MAOIs: See Contraindications and Precautions.
Pimozide: Increased pimozide levels have been demonstrated in a study of a single low dose pimozide (2 mg) with sertraline co-administration. These increased levels were not associated with any changes in EKG. While the mechanism of this interaction is unknown, due to the narrow therapeutic index of pimozide, concomitant administration of sertraline and pimozide is contraindicated.
CNS Depressants and Alcohol: The co-administration of sertraline 200 mg daily did not potentiate the effects of alcohol, carbamazepine, haloperidol or phenytoin on cognitive and psychomotor performance in healthy subjects; however, the concomitant use of sertraline and alcohol is not recommended.
Lithium: In placebo-controlled trials in normal volunteers, the co-administration of sertraline with lithium did not significantly alter lithium pharmacokinetics, but did result in an increase in tremor relative to placebo, indicating a possible pharmacodynamic interaction. When co-administering sertraline with medications eg, lithium, which may act via serotonergic mechanisms, patients should be appropriately monitored.
Phenytoin: Placebo-controlled trials in normal volunteers suggest that chronic administration of sertraline 200 mg/day does not produce clinically important inhibition of phenytoin metabolism. Nonetheless, it is recommended that plasma phenytoin concentrations be monitored following initiation of sertraline therapy, with appropriate adjustments to the phenytoin dose. In addition, co-administration of phenytoin may cause a reduction of sertraline plasma levels.
Sumatriptan: There have been rare post-marketing reports describing patients with weakness, hyperreflexia, incoordination, confusion, anxiety and agitation following the use of sertraline and sumatriptan. If concomitant treatment with sertraline and sumatriptan is clinically warranted, appropriate observation of the patient is advised (see Other Serotonergic Drugs under Precautions).
Other Serotonergic Drugs: See Precautions.
Protein-Bound Drugs: Since sertraline is bound to plasma proteins, the potential of sertraline to interact with other plasma protein-bound drugs should be borne in mind. However, in 3 formal interaction studies with diazepam, tolbutamide and warfarin, respectively, sertraline was not shown to have significant effects on the protein binding of the substrate (see Warfarin and Other Drug Interactions as follows).
Warfarin: Co-administration of sertraline 200 mg daily with warfarin resulted in a small but statistically significant increase in prothrombin time, the clinical significance of which is unknown. Accordingly, prothrombin time should be carefully monitored when sertraline therapy is initiated or stopped.
Other Drug Interactions: Formal drug interaction studies have been performed with sertraline. Co-administration of sertraline 200 mg daily with diazepam or tolbutamide resulted in small, statistically significant changes in some pharmacokinetic parameters. Co-administration with cimetidine caused a substantial decrease in sertraline clearance. The clinical significance of these changes is unknown. Sertraline had no effect on the β-adrenergic-blocking ability of atenolol. No interaction of sertraline 200 mg daily was observed with glibenclamide or digoxin.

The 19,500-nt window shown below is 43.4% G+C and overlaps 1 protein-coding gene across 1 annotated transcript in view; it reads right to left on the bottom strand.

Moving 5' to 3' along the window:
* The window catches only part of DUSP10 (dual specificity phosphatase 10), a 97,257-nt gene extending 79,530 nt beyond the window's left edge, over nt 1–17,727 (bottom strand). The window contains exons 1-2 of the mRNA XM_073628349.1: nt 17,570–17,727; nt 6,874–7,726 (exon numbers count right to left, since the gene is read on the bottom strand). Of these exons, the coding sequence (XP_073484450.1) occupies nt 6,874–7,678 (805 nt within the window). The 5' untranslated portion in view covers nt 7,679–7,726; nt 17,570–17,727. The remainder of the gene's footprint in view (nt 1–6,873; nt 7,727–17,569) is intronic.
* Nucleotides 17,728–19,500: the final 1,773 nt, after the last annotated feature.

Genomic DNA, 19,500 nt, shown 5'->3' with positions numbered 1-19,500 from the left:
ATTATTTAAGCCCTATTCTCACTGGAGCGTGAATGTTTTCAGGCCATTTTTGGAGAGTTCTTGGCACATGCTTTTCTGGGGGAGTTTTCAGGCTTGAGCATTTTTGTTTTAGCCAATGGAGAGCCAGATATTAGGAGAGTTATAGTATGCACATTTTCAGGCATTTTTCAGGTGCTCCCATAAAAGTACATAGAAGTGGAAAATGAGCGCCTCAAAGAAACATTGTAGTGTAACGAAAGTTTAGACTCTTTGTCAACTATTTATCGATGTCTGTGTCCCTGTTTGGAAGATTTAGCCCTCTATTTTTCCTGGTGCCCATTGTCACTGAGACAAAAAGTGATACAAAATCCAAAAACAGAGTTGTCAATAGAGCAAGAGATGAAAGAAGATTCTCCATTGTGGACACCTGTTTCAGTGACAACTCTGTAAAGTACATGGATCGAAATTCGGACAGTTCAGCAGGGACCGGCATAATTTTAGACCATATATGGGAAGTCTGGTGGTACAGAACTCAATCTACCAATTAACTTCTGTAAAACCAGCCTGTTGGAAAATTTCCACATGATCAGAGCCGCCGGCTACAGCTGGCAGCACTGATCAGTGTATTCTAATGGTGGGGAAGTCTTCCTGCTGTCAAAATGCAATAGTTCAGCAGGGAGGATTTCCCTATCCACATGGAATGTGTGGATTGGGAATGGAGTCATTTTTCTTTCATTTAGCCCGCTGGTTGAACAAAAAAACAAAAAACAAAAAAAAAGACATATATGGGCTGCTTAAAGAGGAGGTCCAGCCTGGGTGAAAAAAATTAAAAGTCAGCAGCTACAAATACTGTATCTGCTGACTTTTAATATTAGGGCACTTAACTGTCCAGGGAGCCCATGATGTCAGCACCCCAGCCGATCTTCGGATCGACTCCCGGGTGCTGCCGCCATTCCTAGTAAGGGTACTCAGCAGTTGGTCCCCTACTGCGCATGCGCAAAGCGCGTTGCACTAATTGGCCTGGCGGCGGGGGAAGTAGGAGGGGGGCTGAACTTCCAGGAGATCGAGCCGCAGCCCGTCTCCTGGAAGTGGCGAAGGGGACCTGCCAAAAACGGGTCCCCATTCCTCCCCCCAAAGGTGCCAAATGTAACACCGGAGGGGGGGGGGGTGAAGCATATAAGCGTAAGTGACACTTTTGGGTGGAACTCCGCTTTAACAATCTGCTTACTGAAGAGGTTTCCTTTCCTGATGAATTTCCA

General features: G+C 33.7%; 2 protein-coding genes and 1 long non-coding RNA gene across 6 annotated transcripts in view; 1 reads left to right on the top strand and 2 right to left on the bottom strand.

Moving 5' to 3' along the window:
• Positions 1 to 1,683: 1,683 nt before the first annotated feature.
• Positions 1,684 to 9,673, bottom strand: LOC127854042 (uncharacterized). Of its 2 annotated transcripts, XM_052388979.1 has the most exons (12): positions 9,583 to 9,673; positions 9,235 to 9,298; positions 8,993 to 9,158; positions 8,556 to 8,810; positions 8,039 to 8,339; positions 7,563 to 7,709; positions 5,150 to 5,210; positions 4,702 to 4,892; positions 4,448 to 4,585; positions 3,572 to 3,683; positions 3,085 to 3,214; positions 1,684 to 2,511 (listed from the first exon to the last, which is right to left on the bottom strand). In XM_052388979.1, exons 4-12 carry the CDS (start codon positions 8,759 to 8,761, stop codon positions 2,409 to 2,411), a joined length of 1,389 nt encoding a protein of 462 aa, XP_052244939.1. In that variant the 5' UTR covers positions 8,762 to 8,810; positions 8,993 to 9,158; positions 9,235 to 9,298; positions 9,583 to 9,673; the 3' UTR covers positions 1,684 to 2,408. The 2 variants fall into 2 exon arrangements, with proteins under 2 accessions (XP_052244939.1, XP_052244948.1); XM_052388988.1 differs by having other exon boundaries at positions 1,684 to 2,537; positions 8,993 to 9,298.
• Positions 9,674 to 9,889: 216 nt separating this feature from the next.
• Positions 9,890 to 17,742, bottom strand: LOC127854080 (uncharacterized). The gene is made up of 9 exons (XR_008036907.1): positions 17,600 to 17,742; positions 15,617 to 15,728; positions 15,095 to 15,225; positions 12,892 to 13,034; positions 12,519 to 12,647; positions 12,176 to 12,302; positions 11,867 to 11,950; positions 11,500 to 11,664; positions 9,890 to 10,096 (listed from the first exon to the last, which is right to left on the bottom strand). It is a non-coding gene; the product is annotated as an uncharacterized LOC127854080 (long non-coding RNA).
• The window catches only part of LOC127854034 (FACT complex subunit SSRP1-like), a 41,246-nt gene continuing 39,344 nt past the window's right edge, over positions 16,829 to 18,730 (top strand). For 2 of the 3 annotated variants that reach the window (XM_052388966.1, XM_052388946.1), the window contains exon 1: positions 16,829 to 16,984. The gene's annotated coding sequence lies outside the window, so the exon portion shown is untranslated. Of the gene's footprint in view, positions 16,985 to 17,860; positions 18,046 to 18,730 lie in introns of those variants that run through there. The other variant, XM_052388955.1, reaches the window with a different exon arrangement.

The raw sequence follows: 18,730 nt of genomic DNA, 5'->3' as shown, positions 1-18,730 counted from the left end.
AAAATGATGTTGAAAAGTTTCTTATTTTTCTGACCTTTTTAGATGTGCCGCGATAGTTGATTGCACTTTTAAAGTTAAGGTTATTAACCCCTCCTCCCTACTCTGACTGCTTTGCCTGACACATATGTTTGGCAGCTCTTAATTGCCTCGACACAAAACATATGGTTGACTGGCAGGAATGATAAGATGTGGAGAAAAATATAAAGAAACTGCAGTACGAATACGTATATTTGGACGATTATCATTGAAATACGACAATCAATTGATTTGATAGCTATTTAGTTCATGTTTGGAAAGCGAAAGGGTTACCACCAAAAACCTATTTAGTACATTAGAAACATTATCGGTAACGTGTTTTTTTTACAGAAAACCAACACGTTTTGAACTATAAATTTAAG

Electroconvulsive Therapy (ECT): There are no clinical studies establishing the risks or benefits of the combined use of ECT and sertraline.
Drugs Metabolized by Cytochrome P-450 (CYP)2D6: There is variability among antidepressants in the extent to which they inhibit the activity of isozyme CYP 2D6. The clinical significance of this depends on the extent of the inhibition and the therapeutic index of the co-administered drug. CYP 2D6 substrates with a narrow theapeutic index include TCAs and class 1C antiarrhythmics eg, propafenone and flecainide. In formal interaction studies, chronic dosing with sertraline 50 mg daily showed minimal elevation (mean 23-37%) of steady-state desipramine plasma levels (a marker of CYP 2D6 isoenzyme activity).
Drugs Metabolized by Other CYP Enzymes (CYP 3A3/4, CYP 2C9, CYP 2C19, CYP 1A2) CYP 3A3/4: In vivo interaction studies have demonstrated that chronic administration of sertraline 200 mg daily does not inhibit the CYP 3A3/4-mediated 6-β hydroxylation of endogenous cortisol or the metabolism of carbamazepine or terfenadine. In addition, the chronic administration of sertraline 50 mg daily does not inhibit the CYP 3A3/4-mediated metabolism of alprazolam. The data suggest that sertraline is not a clinically relevant inhibitor of CYP 3A3/4.
CYP 2C9: The apparent lack of clinically significant effects of the chronic administration of sertraline 200 mg daily on plasma concentrations of tolbutamide, phenytoin and warfarin suggests that sertraline is not a clinically relevant inhibitor of CYP 2C9 (see Other Drug Interactions, Phenytoin and Warfarin).
CYP 2C19: The apparent lack of clinically significant effects of the chronic administration of sertraline 200 mg daily on plasma concentrations of diazepam suggests that sertraline is not a clinically relevant inhibitor of CYP 2C19 (see Other Drug Interactions).
CYP 1A2: In vitro studies indicate that sertraline has little or no potential to inhibit CYP 1A2.